This week Apple and Colombia announced the arrival of another big digital holdout to the iTunes Store: AC/DC. Having grown up listening to AC/DC and playing Angus Young riffs such as the seminal ‘Whole Lotta Rosie’ in my high school heavy metal band, my level of interest in this announcement is perhaps a little biased. But there are a couple of important factors here:
- The digital hold outs are being won over by downloads. When Apple first launched the iTunes Music Store there were plenty of high profile holdouts, the most significant of which being the Beatles. Over the subsequent years most of those holdouts have come on board. iTunes is no longer the scary unknown quantity it once was. iTunes is now the establishment. Its FUD Factor (Fear Uncertainty and Doubt) has largely diminished.
- But streaming is still a step too far. By contrast streaming services such as Spotify are at a much earlier stage of their evolution and their FUD Factor is high. Thus Spotify has a sizeable body of holdouts, including AC/DC. The same fear of the unknown that once afflicted iTunes now tars Spotify, Deezer, Rdio et al. The paid download might feel like the embodiment of security and safeness now, but back in the early noughties it struck terror into the hearts of many music industry executives who, rightly as it transpired, feared that it would result in consumers hacking away at albums to skip to the singles. Streaming will ultimately hone its model and win over the doubters but it will be a slow and steady process. After all it took a decade for AC/DC to be won over by iTunes.
The Importance of Not Getting too Hung Up on Yesterday’s Stars
Back when the Beatles were finally licensed to the iTunes Store I went on record as saying it wasn’t actually a big deal for the digital music market. I found myself the subject of torrents of abuse from Beatles fans (for entertainment’s sake you can see the comments here). The point I was making was that the Beatles, as important as they are both creatively and commercially, are part of the past. They are not what matters to the generation of young music fans that the music industry really needs to win over with (paid) digital services. The Digital Natives who currently just aren’t spending money on music. The Beatles were a big coup but they mattered much more to Steve Job’s generation than to tweens and teenagers. For sake of impartiality I have to apply the same rule to AC/DC, who matter much more to my generation than to the Digital Natives. AC/DC finally being won over to the iTunes Store is important progress, but much more important will be more digital services which get young music fans on the music spending ladder. BBM Music is a rare and under-appreciated foray into this market.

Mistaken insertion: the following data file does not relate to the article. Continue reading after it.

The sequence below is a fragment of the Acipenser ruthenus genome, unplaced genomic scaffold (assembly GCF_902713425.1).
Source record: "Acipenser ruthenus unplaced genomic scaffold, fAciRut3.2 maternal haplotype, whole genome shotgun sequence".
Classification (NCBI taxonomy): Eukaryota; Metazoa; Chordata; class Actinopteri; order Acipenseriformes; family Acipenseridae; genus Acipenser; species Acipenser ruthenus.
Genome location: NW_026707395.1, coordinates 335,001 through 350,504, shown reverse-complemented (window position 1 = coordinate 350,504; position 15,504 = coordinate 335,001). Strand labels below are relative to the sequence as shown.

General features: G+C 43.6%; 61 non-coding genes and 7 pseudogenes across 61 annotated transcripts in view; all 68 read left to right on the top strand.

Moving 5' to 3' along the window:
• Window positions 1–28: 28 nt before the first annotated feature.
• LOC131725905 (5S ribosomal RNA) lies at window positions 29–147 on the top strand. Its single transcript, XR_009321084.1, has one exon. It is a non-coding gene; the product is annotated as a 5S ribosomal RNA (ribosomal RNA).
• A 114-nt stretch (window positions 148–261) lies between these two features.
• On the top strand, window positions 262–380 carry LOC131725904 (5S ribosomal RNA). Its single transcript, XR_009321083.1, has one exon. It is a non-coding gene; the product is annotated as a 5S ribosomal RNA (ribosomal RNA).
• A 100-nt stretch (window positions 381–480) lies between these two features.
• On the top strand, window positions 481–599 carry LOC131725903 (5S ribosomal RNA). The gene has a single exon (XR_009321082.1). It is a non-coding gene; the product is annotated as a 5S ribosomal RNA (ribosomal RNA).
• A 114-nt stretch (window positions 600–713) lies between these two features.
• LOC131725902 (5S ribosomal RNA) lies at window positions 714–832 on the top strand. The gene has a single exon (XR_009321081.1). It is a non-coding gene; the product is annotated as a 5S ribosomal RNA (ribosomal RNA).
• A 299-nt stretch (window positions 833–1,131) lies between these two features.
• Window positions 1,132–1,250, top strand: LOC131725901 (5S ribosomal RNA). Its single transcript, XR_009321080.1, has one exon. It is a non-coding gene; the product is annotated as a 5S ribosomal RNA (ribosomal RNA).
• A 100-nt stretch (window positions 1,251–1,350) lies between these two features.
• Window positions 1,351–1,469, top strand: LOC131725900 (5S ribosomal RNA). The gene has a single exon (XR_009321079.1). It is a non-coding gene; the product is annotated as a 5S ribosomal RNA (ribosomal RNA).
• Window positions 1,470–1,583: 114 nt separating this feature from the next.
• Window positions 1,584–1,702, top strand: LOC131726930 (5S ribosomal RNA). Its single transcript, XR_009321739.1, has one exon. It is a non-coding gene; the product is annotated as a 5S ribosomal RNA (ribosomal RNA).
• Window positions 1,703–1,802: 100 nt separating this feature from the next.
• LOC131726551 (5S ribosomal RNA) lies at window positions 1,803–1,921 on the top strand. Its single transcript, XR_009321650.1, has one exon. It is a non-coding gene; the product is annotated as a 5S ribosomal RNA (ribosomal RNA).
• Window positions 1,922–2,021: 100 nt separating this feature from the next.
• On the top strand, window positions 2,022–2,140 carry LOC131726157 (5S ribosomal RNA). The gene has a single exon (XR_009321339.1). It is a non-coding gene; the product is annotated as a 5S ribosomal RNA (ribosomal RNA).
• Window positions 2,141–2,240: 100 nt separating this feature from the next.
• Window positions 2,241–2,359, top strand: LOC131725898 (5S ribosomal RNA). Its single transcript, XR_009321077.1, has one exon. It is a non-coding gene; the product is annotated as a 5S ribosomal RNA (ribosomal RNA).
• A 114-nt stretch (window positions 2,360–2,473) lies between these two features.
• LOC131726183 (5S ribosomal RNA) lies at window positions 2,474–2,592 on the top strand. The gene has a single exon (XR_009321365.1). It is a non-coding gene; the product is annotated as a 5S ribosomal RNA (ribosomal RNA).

Defusing the Demographic Timebomb
A Demographic Timebomb is ticking: unless the Digital Natives start spending meaningful amounts of money on music soon (either directly or indirectly) the gaping hole they will leave in music spending as they get older (and thus have more music to spend) will make the current decline in music revenues look like a mere blip. In fact this is a warning I first made 7 years ago, and we are already feeling the first effects, but there is still time to address the issue.
A lot is made of the importance of iTunes in tapping the young, pre-credit card market, by dint of teenagers using their parents’ iTunes accounts to buy music. It is certainly an important factor but the scale is far below where it needs to be to have a meaningful impact on the pre-credit card youth and it is unfair to expect Apple to bear all of that burden. Although it is worth considering that as the iPod transitions towards being a youth product that Apple may yet be the key link in the youth chain.
So welcome to the digital age AC/DC, and congratulations to Apple for getting them on board the digital bandwagon, but I hope your arrival does not distract from the even more important task of winning over the Digital Natives.
The importance of Apple to the digital music market cannot be overstated. Without Apple the digital market would be vastly smaller than it is now. With all of the talk of streaming services and the shift to the consumption era it is easy to think of Apple’s iTunes Store as yesterday’s game. Such an assumption is as dangerous as looking upon the CD as an irrelevance in the present era. The CD and iTunes combined account for approximately 78% of total recorded music revenue in the world’s 10 largest music markets. And yet neither look like they are going to provide the momentum the music industry needs over the next few years. Despite its vast importance to music revenue today, the CD is obviously on a fixed downward path. And the download is not so dramatically different in profile in that it is the dominate revenue source yet is not delivering the dynamic growth the digital market needs. Key to this is of course the role of Apple.